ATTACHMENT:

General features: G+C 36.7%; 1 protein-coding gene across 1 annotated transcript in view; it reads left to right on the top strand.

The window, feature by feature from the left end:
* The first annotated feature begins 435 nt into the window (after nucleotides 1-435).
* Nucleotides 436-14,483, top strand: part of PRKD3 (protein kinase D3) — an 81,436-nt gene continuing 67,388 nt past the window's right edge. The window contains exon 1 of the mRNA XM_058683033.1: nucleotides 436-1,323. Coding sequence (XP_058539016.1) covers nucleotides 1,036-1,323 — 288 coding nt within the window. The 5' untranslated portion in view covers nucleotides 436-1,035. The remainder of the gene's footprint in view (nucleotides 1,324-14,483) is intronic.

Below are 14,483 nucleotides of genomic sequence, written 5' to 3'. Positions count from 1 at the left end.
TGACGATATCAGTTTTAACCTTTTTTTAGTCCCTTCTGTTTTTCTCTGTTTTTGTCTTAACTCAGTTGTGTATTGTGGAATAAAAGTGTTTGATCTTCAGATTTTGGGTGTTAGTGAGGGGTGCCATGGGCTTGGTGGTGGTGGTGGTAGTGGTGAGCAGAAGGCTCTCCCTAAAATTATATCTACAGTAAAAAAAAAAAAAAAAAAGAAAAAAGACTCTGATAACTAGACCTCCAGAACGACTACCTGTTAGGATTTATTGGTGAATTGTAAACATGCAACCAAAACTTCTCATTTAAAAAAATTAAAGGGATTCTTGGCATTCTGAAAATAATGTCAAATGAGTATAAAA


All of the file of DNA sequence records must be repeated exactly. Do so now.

General features: G+C 36.7%; 1 protein-coding gene across 1 annotated transcript in view; it reads left to right on the top strand.

The window, feature by feature from the left end:
* The first annotated feature begins 435 nt into the window (after nucleotides 1-435).
* Nucleotides 436-14,483, top strand: part of PRKD3 (protein kinase D3) — an 81,436-nt gene continuing 67,388 nt past the window's right edge. The window contains exon 1 of the mRNA XM_058683033.1: nucleotides 436-1,323. Coding sequence (XP_058539016.1) covers nucleotides 1,036-1,323 — 288 coding nt within the window. The 5' untranslated portion in view covers nucleotides 436-1,035. The remainder of the gene's footprint in view (nucleotides 1,324-14,483) is intronic.

Below are 14,483 nucleotides of genomic sequence, written 5' to 3'. Positions count from 1 at the left end.
TGACGATATCAGTTTTAACCTTTTTTTAGTCCCTTCTGTTTTTCTCTGTTTTTGTCTTAACTCAGTTGTGTATTGTGGAATAAAAGTGTTTGATCTTCAGATTTTGGGTGTTAGTGAGGGGTGCCATGGGCTTGGTGGTGGTGGTGGTAGTGGTGAGCAGAAGGCTCTCCCTAAAATTATATCTACAGTAAAAAAAAAAAAAAAAAAGAAAAAAGACTCTGATAACTAGACCTCCAGAACGACTACCTGTTAGGATTTATTGGTGAATTGTAAACATGCAACCAAAACTTCTCATTTAAAAAAATTAAAGGGATTCTTGGCATTCTGAAAATAATGTCAAATGAGTATAAAA